Call it ‘The Fear Factor’ but people are buying guns
Photos & Report
by Dave Workman
It began last autumn, as people started growing somewhat anxious over the prospect of a Barack Obama victory, and it shifted into overdrive on Nov. 5, the day after Obama’s victory was official.
Americans have been in a buying frenzy ever since. Guns and ammunition, primers, projectiles and powder; people are stocking up on their supplies as concerns grow over the potential of bans on semi-automatic firearms and increased taxes on ammunition. Many new gunowners have emerged from an electorate that put Obama in the White House and an anti-gun Democrat leadership on Capitol Hill. Legions of those gunownersmany of them first-time buyersconfess that they actually voted for Obama and the Democrats based solely on their desire for “change.”
The country is changing, alright, if one looks at the sales figures and ordering backlogs now facing gun manufacturers and retailers. The nation is no longer just “clinging to its guns.” Obama’s election has turned the country into a well-armed camp, with many gunowners observing that if congressional anti-gunners don’t want citizens to have semi-auto rifles, pistols and shotguns, there’s a problem: The people already have them, and they’re buying more.
Michael Kassnar, president of KBI, which imports Charles Daly firearms, told Gun Week that demand for his company’s line of AR-type rifles has been phenomenal.
“There’s a well-founded fear out there that Obama and this team he’s put together will go after so-called assault rifles, that they’re going to try to get them off the market,” he observed. “That’s what’s got everybody running to the gun stores.”
Likewise, Linda Powell, spokesperson for Remington Arms, said the rush on Remington’s AR-platform rifles “started with the election.” She also said there has been a surge in ammunition sales, and she acknowledged having purchased a Remington semi-auto last August, and not getting it until last month, and she’s a Remington employee.
Remington CEO Tommy Milner added that there “is little or no inventory in the trade channels.”
“Fear is driving the demand,” Milner said. “Today, we have no inventory. We’re all wondering how long (the run on guns) will last.”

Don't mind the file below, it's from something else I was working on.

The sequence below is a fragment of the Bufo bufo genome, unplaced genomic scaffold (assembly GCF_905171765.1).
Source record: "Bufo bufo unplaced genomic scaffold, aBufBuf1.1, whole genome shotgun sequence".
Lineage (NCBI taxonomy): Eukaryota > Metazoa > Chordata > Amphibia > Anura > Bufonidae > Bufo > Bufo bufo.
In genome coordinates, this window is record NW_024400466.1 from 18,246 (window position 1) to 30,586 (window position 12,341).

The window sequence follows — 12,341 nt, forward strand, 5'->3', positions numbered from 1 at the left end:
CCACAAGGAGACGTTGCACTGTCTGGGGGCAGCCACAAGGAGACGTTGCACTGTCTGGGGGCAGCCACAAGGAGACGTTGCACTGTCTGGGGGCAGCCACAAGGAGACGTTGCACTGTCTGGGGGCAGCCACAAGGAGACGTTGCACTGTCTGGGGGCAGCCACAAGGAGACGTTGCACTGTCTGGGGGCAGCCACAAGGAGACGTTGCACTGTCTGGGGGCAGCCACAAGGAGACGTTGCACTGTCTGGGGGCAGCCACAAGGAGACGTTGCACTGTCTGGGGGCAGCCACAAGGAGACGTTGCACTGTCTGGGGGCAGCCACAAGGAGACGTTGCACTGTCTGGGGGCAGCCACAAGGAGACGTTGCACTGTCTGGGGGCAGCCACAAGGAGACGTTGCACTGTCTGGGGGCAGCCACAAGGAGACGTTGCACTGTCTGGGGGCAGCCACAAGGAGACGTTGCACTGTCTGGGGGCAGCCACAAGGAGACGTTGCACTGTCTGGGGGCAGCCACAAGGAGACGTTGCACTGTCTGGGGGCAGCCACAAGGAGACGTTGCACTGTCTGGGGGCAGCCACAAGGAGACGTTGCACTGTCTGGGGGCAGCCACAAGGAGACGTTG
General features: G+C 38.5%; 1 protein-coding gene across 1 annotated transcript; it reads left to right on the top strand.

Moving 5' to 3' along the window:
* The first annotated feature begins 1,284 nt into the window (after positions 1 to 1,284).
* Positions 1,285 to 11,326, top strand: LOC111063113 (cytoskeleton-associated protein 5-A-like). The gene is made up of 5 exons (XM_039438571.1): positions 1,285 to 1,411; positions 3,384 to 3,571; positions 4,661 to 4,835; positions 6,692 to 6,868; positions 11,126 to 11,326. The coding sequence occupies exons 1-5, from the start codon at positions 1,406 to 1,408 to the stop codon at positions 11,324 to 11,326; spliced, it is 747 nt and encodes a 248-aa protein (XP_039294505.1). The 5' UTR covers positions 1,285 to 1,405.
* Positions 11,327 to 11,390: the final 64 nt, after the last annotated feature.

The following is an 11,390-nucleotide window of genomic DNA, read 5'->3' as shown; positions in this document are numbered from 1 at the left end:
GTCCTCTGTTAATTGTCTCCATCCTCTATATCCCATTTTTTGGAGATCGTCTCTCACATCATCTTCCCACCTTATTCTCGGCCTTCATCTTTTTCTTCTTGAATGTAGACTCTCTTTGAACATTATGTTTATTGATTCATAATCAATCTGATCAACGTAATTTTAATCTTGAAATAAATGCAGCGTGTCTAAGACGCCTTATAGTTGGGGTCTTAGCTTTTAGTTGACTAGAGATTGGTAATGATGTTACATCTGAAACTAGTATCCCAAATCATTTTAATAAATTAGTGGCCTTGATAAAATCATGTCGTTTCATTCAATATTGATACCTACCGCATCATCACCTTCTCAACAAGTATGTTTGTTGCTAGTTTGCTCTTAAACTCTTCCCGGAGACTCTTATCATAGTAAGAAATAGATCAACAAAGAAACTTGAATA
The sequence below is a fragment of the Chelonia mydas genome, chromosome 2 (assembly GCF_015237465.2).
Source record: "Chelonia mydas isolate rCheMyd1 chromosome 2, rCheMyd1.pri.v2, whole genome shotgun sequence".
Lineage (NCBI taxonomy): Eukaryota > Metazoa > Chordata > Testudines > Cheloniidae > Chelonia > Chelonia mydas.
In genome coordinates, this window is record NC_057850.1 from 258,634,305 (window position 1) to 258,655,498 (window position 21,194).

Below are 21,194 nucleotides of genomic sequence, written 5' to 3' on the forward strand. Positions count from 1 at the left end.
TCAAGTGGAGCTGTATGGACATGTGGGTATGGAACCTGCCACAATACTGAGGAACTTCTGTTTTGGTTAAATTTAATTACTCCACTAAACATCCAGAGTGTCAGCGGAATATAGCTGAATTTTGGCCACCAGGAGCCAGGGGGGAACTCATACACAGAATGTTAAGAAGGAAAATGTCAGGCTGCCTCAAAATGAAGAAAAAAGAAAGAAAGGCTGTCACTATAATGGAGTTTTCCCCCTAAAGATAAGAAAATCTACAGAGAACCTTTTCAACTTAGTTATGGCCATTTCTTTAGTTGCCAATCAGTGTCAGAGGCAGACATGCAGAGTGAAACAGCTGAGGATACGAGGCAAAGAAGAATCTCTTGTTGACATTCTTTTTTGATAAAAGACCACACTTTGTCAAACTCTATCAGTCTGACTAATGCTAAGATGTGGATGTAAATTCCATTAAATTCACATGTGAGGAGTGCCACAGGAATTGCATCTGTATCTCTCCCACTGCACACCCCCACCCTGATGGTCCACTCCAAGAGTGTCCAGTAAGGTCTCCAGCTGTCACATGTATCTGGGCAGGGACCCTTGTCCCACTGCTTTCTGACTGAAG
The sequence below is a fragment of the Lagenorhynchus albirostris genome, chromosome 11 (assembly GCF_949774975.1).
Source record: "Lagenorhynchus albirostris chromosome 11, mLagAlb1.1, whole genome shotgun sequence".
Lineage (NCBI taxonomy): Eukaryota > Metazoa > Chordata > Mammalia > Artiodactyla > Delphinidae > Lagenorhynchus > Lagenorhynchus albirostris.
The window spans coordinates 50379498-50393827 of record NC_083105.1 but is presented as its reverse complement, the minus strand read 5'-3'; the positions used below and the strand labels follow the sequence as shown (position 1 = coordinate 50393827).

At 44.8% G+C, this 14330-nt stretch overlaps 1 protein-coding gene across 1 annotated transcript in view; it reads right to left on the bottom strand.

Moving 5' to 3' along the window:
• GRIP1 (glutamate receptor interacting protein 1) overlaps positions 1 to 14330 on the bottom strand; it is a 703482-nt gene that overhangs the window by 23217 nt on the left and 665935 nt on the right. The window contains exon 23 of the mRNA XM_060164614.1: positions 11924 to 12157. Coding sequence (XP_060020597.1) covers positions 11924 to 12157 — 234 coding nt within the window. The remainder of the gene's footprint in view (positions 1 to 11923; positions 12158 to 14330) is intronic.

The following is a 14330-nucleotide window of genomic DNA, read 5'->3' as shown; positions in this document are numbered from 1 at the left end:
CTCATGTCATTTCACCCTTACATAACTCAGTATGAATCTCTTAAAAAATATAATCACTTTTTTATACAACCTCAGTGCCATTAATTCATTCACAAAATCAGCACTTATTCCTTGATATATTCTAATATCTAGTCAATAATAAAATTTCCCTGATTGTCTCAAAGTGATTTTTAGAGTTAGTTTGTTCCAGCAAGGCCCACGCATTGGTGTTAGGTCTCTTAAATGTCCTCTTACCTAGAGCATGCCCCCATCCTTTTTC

Milner and others, who gathered in mid-January for the annual Shooting, Hunting and Outdoor Trade (SHOT) Show in Orlando, FL, almost unanimously recalled the after-effect of a similar rush to purchase semi-auto rifles, full-capacity magazines and ammunition in 1994 after the Clinton semi-auto ban was signed into law, and before it took effect. For many months afterward, there was an economic slump in the firearms industry because people had stocked up, spent all of their disposable income, and had no need to rush down to the store to buy a new gun or box of ammunition.
Remington owns DPMS and Bushmaster, two other companies that manufacture semi-automatic rifles on the AR platform. Bushmaster’s Thomas Tyler recalled that sales would spike last year “every time Obama went up in the polls.”
“Then, about three days before the election,” he said, “it started getting heavy.”
Obama’s record on gun issues is widely known in the firearms community. He is an opponent of concealed carry, he supports the renewal of a ban on semi-auto sport/utility rifles and original capacity magazines that would this time become permanent, and he supported a complete ban on the sale, manufacture and ownership of handguns.
The new president has surrounded himself with the most ardent gun control advocates from the Clinton Administration. Indeed, his staff and cabinet choices almost make the Obama Administration look like a third Clinton term.
It is that situation that is causing so much concern in the firearms community.
Tyler said Bushmaster customers are facing a three- to four-month backlog, and for customized guns, more like five or six months.
“A lot of people are saying that they’re afraid they’re never going to be able to get one,” he explained.
Brian Schuetz from Olympic Arms recalled that the company started by his father “has been through this before.” First, it was the ban on fully-automatic firearms imposed in 1986, and then the Clinton ban in 1994 on semi-auto look-alikes, and finally the “Y2K” hysteria. All of those events caused buying surges on guns that people believed would be banned or hard to get, or perhaps more ominous, necessary for personal and family protection in the event of a cataclysmic event or social breakdown.
“Obviously,” Schuetz contended, “it is fueled by people afraid of not being able to have what they can have now with the new president.”
There may be another factor involved in the current interest in semi-automatic rifles, and it goes beyond fear of a ban.
Bud Fini, vice president of marketing for Sig-Sauer, suggested that two other factors are contributing to the rise in popularity of semi-auto rifles.